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Yardie Hardcover – September 1, 1993


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Product Details

  • Hardcover: 185 pages
  • Publisher: Atlantic Monthly Pr; 1st Atlantic Monthly Press ed edition (September 1993)
  • Language: English
  • ISBN-10: 0871135507
  • ISBN-13: 978-0871135506
  • Product Dimensions: 1 x 5.2 x 7.8 inches
  • Shipping Weight: 10.4 ounces
  • Average Customer Review: 3.8 out of 5 stars  See all reviews (4 customer reviews)
  • Amazon Best Sellers Rank: #1,179,842 in Books (See Top 100 in Books)

Editorial Reviews

From Publishers Weekly

When "D.," the protagonist of first-novelist Headley's well-crafted crime story, smuggles a kilo of cocaine into London from Jamaica, he sidesteps its would-be recipients and sells it himself, investing the proceeds in his own drug-dealing business. What follows is more than the familiar narrative of a criminal's rise and fall, for Headley tempers his pulp with rigorous observation that brings London's Jamaican community to life on the page. Characters such as Charlie, D.'s practical business partner, Donna, D's lover and protector, and Blue, a rival from Jamaica, have an appealing specificity. The dancehall reggae scene that D. and his gang inhabit is also well drawn. As D.'s business grows and encounters resistance, and reports on events in Kingston, New York and Miami become frequent, one realizes that Headley seeks to offer a window on the Jamaican diaspora beyond London. Conversely, however, D. himself, always something of a cypher, seems by the conclusion to be almost a minor character in his own drama. A planned sequel may perhaps provide insight into the gangster at the center of the intriguing world Headley has created.
Copyright 1993 Reed Business Information, Inc.

From Kirkus Reviews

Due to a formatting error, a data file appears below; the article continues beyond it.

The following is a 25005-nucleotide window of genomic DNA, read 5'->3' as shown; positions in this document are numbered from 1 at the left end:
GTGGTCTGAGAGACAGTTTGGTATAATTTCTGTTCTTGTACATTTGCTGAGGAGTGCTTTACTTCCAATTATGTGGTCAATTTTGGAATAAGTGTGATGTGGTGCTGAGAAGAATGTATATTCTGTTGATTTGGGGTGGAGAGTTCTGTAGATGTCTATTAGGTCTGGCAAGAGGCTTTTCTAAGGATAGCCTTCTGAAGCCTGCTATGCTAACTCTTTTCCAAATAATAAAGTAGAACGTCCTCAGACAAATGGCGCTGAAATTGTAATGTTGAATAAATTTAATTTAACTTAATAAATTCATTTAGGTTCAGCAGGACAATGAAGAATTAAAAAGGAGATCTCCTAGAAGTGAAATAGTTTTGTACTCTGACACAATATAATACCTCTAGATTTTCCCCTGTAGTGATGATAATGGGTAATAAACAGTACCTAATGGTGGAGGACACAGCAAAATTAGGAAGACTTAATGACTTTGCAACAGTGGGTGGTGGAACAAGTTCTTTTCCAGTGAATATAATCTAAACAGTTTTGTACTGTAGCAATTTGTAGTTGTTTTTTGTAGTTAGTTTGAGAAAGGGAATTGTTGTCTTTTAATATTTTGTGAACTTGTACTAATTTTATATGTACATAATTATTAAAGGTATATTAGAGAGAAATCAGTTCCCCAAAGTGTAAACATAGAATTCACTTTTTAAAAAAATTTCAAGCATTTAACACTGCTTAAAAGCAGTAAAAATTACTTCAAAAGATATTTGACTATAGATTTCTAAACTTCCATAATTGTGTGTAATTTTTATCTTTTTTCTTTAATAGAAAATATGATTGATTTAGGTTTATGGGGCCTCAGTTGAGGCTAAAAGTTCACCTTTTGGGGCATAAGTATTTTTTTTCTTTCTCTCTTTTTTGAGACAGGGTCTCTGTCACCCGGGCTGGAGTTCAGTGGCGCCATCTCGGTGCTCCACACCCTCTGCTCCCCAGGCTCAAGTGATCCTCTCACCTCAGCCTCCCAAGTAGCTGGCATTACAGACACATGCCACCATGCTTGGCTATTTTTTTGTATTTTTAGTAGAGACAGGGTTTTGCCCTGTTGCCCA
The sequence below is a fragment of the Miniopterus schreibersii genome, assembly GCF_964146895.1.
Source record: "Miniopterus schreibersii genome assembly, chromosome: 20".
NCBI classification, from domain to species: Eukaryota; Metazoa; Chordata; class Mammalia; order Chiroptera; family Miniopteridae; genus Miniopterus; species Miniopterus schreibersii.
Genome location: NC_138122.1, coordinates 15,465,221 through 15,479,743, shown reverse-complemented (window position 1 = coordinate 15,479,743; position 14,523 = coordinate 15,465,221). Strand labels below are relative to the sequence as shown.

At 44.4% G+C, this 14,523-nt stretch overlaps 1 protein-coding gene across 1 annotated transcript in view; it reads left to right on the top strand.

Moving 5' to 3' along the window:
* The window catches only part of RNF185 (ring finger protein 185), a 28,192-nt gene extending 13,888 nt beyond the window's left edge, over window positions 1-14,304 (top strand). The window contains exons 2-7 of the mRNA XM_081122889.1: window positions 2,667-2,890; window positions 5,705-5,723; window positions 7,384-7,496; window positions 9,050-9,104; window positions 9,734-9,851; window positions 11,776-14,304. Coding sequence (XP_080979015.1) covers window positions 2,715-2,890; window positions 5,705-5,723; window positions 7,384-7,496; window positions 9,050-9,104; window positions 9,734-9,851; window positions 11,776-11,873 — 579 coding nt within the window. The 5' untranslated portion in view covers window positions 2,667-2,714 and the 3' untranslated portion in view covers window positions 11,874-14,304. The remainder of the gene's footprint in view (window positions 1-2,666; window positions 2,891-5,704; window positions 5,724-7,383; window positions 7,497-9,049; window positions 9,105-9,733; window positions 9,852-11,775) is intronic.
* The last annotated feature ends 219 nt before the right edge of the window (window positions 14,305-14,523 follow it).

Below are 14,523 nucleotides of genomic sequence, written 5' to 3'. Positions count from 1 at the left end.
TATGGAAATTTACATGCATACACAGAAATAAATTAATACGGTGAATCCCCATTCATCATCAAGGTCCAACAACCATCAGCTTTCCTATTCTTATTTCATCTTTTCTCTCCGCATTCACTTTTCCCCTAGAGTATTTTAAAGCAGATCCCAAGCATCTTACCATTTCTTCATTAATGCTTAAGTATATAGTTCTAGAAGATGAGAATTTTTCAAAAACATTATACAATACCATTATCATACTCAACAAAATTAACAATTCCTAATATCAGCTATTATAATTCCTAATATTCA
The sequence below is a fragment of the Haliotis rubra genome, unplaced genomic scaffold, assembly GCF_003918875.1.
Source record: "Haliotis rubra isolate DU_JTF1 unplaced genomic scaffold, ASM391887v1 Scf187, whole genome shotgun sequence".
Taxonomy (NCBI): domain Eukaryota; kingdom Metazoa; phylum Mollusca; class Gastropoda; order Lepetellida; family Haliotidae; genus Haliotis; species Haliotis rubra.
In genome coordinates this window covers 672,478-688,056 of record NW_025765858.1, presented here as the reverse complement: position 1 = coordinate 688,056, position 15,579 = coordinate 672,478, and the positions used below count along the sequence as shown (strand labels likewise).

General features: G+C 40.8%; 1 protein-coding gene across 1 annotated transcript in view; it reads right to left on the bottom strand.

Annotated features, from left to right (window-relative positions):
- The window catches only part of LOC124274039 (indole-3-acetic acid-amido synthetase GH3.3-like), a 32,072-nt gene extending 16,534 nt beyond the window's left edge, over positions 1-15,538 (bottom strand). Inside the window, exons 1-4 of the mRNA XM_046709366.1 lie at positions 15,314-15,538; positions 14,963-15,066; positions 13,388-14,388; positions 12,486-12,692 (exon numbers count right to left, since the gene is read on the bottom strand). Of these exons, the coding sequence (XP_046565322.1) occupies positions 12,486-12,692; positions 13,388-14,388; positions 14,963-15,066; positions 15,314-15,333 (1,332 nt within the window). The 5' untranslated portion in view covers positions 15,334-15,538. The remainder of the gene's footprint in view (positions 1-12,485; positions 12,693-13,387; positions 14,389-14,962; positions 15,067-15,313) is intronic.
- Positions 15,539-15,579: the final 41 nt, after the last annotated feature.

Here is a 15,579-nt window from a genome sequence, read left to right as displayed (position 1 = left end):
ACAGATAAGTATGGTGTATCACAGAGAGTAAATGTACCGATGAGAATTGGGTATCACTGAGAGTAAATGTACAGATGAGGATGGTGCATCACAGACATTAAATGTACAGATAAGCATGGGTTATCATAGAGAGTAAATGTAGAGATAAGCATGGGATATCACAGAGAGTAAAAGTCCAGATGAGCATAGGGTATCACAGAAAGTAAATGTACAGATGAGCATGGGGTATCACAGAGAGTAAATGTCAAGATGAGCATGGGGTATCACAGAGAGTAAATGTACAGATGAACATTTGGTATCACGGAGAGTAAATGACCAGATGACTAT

Ghetto-based crime novel that's caused a small sensation in London, where its desktop-computer publication and guerrilla-style distribution have met with impressive sales and reviews. Though Headley's debut--set within London's drug-dealing Jamaican community--is fast, tight, and pinpointedly authentic (Headley was born in Jamaica and lives in London), it probably won't make as big a splash here, where it falls within a tradition of underclass crime writing (Donald Goines, et al.) that England lacks and apparently marvels at. There's nothing new in the plot, which is at least as old as Scarface: D., an ambitious young Jamaican gangster, arrives in London with a kilo of cocaine inside his shirt. He turns half of it over to his contacts--members of the Jamaican ``Spicers'' gang--but runs off with the rest and sets himself up as crack kingpin. Soon D.'s living the high low-life: driving a Mercedes, wearing soft leather, partying at reggae concerts, sleeping around, smoking crack, talking jive in the lilting patois favored by all of Headley's characters--and waiting for the Spicers' revenge, which comes indirectly, via a bullet-wounding from Blue, a Spicer underling acting on his own. D. strikes back in the foulest way, raping Blue's girlfriend: a ruthless cutting-down of Blue follows. Meanwhile, legendary Jamaican gangster Tony Chin wants to muscle in on D.'s territory. When D. refuses, Chin turns him over to the cops.... End of story, though Headley apparently is writing a sequel. What's most bracing here is Headley's refusal to romanticize his characters even while empathizing with them all, from ``bad boy'' to housewife to Rastafarian. And his prose is as clean as his emotions, faltering only in a moralistic last page. An exciting debut, then, not without precedent but tough and sharp as nails. -- Copyright ©1993, Kirkus Associates, LP. All rights reserved.